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MDC proposes new regulations for CWD management zones

JEFFERSON CITY, Mo. – At its meeting on Dec. 11, the Missouri Conservation Commission approved recommendations for regulation changes to help limit the spread of Chronic Wasting Disease (CWD). The disease has been found in free-ranging deer from Adair, Cole, Macon, and, most recently, Franklin counties.

The proposed regulations would require mandatory sampling and testing for CWD of harvested deer taken in MDC’s CWD management zones during the opening weekend of the November portion of the 2016 fall firearms deer season, Nov. 12 and 13.

The proposed regulations would also prohibit the feeding of deer and use of deer attractants such as grain, salt, and mineral products in MDC’s CWD management zones. Feeding deer unnaturally concentrates deer in a small area, which can help spread the disease. Exceptions to the regulation include feeding of wildlife within 100 feet of any residence or occupied building, feed placed in a manner that excludes access by deer, feed and minerals used solely for normal agricultural, forest management, or wildlife food-plot-production practices.

MDC’s proposed CWD management zones include all counties within a 25-mile radius of where a CWD-positive deer has been found. Those 27 counties in northeast, central, and east-central Missouri can be found on the MDC website at www.mdc.mo.gov/CWDManagementZones.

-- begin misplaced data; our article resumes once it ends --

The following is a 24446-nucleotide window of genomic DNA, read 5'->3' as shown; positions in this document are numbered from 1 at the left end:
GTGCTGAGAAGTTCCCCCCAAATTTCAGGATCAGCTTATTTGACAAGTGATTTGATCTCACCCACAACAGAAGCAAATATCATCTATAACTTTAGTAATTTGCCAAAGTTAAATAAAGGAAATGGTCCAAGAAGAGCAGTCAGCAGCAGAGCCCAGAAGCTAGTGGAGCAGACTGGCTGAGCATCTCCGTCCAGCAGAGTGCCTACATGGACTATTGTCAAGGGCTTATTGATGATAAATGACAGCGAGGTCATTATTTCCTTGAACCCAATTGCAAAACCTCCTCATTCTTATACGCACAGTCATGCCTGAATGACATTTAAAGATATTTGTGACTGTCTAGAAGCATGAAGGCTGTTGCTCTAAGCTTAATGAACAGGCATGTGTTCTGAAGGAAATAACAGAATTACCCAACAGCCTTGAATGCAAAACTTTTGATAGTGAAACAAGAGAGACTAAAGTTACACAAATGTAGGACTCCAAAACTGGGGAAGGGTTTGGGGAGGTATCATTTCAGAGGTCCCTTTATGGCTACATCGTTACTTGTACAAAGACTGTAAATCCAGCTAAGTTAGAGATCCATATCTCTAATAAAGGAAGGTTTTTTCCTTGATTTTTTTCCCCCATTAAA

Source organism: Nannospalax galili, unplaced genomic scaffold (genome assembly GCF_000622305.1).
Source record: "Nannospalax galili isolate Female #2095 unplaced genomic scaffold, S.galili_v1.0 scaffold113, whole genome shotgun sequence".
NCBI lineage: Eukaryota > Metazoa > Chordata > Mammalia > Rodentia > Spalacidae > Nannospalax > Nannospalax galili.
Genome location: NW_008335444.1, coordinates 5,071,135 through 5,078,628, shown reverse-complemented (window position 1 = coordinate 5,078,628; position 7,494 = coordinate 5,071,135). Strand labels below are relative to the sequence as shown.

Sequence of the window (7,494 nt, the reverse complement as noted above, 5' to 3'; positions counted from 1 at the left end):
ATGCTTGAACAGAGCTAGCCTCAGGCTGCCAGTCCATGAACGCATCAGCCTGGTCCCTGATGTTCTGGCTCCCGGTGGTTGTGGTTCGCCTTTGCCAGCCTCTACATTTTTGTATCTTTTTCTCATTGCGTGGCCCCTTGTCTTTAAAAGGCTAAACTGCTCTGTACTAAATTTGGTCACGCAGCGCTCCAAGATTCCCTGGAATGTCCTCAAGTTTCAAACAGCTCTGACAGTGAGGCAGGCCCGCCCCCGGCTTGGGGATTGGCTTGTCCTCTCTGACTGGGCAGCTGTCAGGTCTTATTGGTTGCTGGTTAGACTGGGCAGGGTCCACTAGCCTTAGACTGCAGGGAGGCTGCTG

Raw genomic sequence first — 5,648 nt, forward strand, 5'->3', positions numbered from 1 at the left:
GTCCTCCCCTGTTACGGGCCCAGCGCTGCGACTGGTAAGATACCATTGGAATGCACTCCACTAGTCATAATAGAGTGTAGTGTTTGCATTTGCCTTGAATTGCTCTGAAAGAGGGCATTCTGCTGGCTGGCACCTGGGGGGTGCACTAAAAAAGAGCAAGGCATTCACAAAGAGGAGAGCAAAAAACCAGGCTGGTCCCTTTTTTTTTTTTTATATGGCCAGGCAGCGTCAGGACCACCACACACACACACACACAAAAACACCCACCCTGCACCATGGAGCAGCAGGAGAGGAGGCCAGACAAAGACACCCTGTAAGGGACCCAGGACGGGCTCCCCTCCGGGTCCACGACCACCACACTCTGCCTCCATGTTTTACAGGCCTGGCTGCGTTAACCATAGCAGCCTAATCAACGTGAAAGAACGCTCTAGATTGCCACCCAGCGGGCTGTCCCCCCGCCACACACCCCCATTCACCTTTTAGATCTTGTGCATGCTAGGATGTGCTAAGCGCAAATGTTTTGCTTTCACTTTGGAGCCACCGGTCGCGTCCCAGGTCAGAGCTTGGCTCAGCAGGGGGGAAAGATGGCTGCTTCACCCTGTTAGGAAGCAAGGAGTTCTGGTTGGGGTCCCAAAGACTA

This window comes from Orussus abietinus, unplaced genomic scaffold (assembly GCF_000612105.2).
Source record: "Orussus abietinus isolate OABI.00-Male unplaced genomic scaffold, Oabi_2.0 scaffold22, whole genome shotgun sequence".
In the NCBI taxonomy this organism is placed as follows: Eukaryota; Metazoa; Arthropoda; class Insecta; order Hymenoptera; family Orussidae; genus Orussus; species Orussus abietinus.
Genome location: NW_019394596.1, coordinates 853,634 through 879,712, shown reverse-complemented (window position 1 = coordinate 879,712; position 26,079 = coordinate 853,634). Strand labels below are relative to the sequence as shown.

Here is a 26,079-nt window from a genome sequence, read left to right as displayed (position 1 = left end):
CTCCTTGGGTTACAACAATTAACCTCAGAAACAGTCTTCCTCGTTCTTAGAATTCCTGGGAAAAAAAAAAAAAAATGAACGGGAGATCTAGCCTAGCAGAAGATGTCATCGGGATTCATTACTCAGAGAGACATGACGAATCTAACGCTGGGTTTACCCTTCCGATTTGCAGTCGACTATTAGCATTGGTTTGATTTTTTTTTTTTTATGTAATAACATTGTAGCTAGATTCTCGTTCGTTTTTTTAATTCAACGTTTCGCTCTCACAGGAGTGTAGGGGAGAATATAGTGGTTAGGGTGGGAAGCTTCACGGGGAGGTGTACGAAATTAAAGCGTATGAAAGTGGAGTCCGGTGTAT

A regulation banning supplemental feeding of deer has been in place since 2012 in Adair, Chariton, Linn, Macon, Randolph, and Sullivan counties in Northeast Missouri, where the first cases of CWD in the state were found.

Missouri’s rulemaking process includes a 30-day public comment period. Full verbiage of the proposed regulation changes will be posted on the MDC website after Jan. 1, 2016. Comments related to the proposed regulation changes can be submitted to the Conservation Department from Jan. 16 through Feb. 14, 2016 at http://mdc.mo.gov/node/24141%20.

MDC continues to ask hunters who harvest deer in the CWD management zones to avoid moving deer carcasses out of the zones, to properly dispose of deer carcasses, to report deer that appear sick or diseased to MDC staff, and to have all deer harvested in the CWD management zones sampled and tested for CWD.

Chronic Wasting Disease infects only deer and other members of the deer family by causing degeneration of brain tissue, which slowly leads to death. The disease has no vaccine or cure and is 100-percent fatal. For more information on CWD, visit the MDC website at www.mdc.mo.gov/CWD.